Vintage Baby Laundry Bag



Antique baby things always enchant me.  I hope you are not bored with them because I have several I’d like to share with you.

This little white laundry bag is one of my favorites.  It makes me wonder how a young mother, with all the responsibilities of raising children and running a house, could find the time to make this sweet sack for soiled baby clothes.  Of course, there is the possibility that a resident grandmother or other relative could have made this elegant little accessory for the family’s newest member. At any rate, it is charming.

This is truly a modern project for old fashioned Nanas.  A sturdy, 15″ x 18″ drawstring bag is a useful item appreciated by young mothers.  My daughter kept one folded in the diaper bag for the soiled clothing inevitably generated on outings with baby Alastair.

My friend Suzanne Sawko used this vintage bag for inspiration when she designed and stitched these for an article in Creative Needle magazine.




The bag with pink embroidery is her recreation of the blue monogrammed original  shown above.

I am convinced that this charming bag must have been made for a baby boy.  The strong, wide stitching on the seams is certainly not dainty and is, in fact, rather masculine.  At first glance, it appears to be feather stitch, but I’m not sure.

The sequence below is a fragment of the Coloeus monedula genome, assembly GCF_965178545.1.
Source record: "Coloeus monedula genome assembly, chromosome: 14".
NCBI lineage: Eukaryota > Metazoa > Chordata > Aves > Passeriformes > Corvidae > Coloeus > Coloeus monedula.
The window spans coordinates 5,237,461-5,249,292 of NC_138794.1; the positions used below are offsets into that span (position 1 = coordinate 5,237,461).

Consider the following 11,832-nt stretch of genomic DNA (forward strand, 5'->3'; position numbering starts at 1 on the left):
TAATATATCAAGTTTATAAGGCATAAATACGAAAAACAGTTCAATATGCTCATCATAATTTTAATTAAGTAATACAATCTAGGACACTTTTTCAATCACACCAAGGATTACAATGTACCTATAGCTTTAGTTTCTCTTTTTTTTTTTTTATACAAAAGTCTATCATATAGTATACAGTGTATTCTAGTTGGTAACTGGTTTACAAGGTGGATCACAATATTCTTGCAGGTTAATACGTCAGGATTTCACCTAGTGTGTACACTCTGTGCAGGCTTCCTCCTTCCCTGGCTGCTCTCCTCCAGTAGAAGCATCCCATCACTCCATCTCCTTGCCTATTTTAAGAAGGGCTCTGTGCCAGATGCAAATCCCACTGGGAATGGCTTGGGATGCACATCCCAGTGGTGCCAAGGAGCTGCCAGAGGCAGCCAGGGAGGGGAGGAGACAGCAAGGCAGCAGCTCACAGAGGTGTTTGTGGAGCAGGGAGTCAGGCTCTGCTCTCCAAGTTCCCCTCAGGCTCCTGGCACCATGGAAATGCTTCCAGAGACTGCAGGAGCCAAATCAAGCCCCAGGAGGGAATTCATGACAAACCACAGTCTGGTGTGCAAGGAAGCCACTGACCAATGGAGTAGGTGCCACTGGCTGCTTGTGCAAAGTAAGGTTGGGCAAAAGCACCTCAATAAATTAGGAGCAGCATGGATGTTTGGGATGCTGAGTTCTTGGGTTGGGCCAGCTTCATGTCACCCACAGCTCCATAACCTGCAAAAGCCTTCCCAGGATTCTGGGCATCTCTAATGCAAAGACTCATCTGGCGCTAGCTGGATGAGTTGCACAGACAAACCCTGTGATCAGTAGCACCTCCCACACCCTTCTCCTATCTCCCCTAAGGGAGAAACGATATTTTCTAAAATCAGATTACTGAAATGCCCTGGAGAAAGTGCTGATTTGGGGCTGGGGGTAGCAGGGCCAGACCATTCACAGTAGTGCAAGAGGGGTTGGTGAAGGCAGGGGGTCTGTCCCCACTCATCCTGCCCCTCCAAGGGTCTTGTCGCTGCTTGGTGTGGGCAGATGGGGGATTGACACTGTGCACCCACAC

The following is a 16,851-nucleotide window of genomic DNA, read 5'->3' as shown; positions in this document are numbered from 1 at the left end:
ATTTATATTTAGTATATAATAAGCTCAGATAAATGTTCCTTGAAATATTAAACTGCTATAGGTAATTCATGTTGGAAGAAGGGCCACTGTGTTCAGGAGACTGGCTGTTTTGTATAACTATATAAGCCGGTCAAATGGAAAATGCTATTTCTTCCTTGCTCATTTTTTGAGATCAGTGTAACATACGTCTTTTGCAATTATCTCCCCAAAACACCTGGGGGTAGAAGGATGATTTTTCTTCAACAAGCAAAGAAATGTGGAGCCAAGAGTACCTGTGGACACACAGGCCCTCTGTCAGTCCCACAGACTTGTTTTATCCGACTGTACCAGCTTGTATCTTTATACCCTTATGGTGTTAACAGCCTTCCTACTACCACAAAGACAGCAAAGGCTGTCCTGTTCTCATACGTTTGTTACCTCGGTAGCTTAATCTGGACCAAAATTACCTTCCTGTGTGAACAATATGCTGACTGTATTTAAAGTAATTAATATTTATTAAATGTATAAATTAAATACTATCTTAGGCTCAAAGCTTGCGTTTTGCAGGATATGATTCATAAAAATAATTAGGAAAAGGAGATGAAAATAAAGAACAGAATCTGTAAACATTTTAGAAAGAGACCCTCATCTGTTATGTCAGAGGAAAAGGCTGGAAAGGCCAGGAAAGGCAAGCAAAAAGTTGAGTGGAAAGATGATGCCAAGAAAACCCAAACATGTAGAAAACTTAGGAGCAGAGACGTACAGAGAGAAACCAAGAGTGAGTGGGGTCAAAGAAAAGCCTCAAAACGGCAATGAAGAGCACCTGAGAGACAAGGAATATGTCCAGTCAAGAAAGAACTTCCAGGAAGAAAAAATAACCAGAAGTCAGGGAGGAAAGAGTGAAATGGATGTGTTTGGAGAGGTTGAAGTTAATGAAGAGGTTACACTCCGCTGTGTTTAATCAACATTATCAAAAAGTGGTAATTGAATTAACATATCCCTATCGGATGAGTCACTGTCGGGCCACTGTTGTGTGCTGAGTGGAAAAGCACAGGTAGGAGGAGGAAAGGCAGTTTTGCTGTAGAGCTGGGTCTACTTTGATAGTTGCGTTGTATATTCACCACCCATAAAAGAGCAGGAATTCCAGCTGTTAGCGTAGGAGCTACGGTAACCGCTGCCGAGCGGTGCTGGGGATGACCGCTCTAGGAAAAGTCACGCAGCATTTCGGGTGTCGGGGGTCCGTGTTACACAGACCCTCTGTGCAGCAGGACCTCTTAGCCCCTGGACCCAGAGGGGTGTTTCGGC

embroidery along seam line...Is this really a feather stitch?

embroidery along seam line…Is this really a feather stitch?



The monogram is bold, worked in the same heavy, faded, blue thread is used throughout, ribbon runners, stitching on the seam lines and on the cutwork scallop at the top edge.




The blue embroidery thread is much brighter in the Creative Needle  photo.  But after our home, especially (and painfully!) my sewing room sustained hurricane damage, the laundry bag was soaked to remove stains.  Much of the blue washed out.

The linen is fairly heavy, as is the raised satin stitch embroidery.  The same heavy, faded, blue thread is used throughout, on ribbon/buttonholes, on the seam line stitching,  and on the cutwork scallop at the top edge.

It reminded me of the good advice offered in a book I sometimes quote, the 1934 Singer Library No. 3, How to Make Children’s Clothes.


Wouldn't you love to see that thread rack, with sizes 8-200?

Wouldn’t you love to see that thread rack, with sizes 8-200?


Few  baby gifts are as quick and easy as a laundry bag.  I made the  Bebe’ bag in the CN photo from an old, odd damask napkin.  With 1/2 yd. of fabric and a touch of hand or machine embroidery, perhaps a monogram, you could whip up a lovely shower gift in no time at all.

Now that’s a modern project for an old fashioned Nana.

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